Asia-Pacific governments urged to cut red tape in trade to stay competitive amidst global economic uncertainty

Asia-Pacific countries must simplify trade procedures to facilitate international trade and stay competitive at a time of global economic uncertainty, over 200 trade officials and experts from 34 countries told a regional trade facilitation forum here.

If the world economy slows down significantly, the Asia-Pacific region which has become the factory of the world will have to trade more efficiently in the face of severe price competition. For this, governments must work closely with all stakeholders to simplify international trade procedures and ensure that regulations are simple, consistent and transparent, said the 4-5 October Asia-Pacific Trade Facilitation Forum 2011.

Senior Asia-Pacific government officials, trade facilitation service providers, trade experts and international agencies working on trade facilitation issues attended the annual event organized by the United Nations Economic and Social Commission for Asia (ESCAP), and the Asian Development Bank (ADB).

Participants noted that a large proportion of trade transactions involve business-to-business exchange of information and documents, and these procedures are also often complex and inefficient.
“Compared to competitors, if exporters of your country need a couple of more forms to be filled, along with a few more stamps and signatures, and a couple of more days to complete these trade procedures, they may just not be able to compete anymore – your country could simply lose the export market,” Dr. Ravi Ratnayake, Director, ESCAP Trade and Investment Division, told the Forum.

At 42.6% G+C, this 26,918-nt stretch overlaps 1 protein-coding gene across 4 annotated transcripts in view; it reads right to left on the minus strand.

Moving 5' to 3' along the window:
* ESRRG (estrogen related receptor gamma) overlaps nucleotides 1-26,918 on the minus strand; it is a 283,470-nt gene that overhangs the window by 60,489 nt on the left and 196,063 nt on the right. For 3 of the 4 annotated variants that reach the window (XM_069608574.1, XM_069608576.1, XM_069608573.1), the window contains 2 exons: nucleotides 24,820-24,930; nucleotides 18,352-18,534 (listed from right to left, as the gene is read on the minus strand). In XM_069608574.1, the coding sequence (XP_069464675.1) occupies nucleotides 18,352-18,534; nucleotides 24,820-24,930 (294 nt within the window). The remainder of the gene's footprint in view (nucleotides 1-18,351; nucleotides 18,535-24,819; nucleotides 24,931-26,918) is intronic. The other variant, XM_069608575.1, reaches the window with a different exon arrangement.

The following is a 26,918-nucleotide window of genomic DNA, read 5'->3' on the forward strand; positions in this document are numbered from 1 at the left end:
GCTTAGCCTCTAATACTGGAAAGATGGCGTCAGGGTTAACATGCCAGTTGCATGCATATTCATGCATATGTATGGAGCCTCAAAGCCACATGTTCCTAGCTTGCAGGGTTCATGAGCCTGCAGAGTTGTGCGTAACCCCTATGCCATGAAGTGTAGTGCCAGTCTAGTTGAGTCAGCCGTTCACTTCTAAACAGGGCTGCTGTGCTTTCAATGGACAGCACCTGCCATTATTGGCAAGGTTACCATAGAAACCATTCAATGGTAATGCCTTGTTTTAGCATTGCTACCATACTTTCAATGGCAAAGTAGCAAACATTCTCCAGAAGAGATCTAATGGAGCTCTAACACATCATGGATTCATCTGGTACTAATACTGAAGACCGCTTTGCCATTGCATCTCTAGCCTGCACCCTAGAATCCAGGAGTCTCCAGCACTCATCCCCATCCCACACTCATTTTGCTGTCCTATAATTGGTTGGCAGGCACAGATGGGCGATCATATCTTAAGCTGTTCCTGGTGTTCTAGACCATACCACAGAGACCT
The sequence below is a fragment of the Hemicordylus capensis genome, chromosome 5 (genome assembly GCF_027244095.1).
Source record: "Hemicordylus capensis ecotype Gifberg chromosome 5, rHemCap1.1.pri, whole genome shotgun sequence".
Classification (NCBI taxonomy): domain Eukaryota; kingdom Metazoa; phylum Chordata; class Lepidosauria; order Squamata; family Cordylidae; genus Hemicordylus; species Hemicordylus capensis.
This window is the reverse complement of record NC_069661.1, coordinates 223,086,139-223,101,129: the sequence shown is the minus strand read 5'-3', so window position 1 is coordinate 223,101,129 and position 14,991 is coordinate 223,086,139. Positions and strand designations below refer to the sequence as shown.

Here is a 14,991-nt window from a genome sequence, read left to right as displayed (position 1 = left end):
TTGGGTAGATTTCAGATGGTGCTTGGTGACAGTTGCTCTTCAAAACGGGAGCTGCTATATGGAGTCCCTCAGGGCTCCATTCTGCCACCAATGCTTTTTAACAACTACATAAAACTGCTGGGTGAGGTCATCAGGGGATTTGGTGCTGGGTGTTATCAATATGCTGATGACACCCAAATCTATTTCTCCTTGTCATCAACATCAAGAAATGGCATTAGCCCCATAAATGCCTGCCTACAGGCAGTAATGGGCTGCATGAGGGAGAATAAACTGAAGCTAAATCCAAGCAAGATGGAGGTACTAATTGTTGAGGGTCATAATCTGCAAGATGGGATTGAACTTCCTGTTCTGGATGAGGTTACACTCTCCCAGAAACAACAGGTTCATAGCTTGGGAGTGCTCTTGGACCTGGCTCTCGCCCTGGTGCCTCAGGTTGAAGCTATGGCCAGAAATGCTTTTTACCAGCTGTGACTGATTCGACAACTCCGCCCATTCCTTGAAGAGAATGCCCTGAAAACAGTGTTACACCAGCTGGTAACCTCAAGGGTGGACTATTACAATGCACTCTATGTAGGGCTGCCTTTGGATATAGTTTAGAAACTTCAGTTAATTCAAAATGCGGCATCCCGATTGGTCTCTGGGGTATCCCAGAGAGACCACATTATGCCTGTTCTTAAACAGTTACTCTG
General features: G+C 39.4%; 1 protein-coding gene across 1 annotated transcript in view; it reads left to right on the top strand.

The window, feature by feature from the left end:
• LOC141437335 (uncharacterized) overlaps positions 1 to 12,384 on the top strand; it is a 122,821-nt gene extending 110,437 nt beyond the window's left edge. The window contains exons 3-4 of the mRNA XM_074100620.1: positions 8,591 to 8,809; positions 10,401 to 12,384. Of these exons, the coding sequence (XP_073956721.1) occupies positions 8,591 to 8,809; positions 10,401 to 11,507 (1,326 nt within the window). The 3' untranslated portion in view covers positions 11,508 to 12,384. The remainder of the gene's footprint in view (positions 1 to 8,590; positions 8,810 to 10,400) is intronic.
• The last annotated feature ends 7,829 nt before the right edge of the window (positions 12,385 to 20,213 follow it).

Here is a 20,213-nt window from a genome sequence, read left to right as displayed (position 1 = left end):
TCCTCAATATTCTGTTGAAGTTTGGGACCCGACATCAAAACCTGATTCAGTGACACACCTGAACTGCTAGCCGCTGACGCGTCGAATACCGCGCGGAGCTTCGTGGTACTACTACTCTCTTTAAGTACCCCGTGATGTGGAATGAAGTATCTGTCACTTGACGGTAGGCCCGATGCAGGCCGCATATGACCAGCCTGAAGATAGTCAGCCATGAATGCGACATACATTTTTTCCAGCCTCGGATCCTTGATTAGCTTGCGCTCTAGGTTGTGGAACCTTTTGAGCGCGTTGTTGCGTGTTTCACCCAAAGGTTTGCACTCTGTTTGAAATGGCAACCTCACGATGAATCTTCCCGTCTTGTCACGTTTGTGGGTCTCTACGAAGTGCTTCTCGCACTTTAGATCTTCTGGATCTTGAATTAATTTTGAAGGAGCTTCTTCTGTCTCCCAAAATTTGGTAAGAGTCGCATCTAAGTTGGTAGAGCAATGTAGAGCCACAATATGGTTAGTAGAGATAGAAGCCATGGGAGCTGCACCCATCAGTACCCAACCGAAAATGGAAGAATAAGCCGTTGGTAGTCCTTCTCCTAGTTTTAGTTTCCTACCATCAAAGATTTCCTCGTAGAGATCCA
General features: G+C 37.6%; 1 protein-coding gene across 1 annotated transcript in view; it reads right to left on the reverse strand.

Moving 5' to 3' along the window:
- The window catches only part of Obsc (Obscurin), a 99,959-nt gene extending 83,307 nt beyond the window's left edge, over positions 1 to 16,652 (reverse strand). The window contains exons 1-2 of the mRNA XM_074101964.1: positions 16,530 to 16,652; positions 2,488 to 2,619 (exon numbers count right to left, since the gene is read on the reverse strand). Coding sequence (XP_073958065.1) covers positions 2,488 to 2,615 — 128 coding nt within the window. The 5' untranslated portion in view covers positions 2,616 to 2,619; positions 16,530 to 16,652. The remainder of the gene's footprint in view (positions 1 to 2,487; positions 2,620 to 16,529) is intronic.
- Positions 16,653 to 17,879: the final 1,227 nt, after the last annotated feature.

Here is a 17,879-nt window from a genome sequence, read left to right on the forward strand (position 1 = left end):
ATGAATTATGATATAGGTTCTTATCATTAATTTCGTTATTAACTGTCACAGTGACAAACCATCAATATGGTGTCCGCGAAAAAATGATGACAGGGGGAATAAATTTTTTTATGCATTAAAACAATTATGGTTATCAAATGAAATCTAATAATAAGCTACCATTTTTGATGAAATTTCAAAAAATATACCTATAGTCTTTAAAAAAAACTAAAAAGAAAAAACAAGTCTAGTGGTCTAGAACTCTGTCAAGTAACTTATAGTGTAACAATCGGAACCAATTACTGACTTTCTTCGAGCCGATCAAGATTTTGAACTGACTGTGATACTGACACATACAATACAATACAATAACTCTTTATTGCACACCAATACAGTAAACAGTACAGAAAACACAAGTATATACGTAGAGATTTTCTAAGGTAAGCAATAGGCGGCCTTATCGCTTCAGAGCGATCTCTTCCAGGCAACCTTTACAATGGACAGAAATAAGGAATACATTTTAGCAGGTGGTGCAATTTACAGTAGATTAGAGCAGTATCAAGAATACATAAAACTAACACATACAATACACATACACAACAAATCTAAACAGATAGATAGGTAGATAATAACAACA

Participants underlined the important role of subregional cooperation for trade facilitation, especially for the 12 Asia-Pacific Landlocked Developing Countries (LLDCs) for whom transit bottlenecks to the nearest port are a major hurdle to engage in international trade.

The Forum also called for better coordination between Asia-Pacific governments and international organizations to facilitate transit access for LLDCs, four of which are also among the 13 Least Developed Countries (LDCs) in the region.

“Subregional cooperation on transit is not only good economics as it would increase trade flows for all countries, but also good politics in a rapidly integrating world,” Dr. Ratnayake said.
The ADB is facilitating intraregional trade and transport, Ying Qian, Lead Regional Cooperation Specialist, ADB told the meeting. “More focus is now given to soft components of infrastructure development, such as optimizing the benefits from investments in transport projects by also addressing legal issues and administrative procedures that hinder, delay or increase the cost of moving goods across international borders.”

The Forum has made a range of recommendations to speed up trade facilitation at national, subregional and regional levels. These include promoting regional cooperation on trade and transit facilitation, undertaking regular business process analysis on economic corridors to assess developmental gaps, strengthening coordination of government agencies at the border, as well as strengthening national and regional level monitoring of trade facilitation performance.

The participants also emphasized the need for implementation tools for paperless trade as developed by the United Nations Network of Experts for Paperless Trade (UNNExT) in Asia and the Pacific, and related training for government officials and technical experts of developing countries in the region.

The Forum was part of a week-long trade facilitation capacity building activities and was hosted by the Ministry of Knowledge Economy, Republic of Korea, the Korea International Trade Association, and Korea Trade Network. Other partners include the World Bank, World Customs Organization, and the Asia-Pacific Economic Cooperation (APEC) forum.

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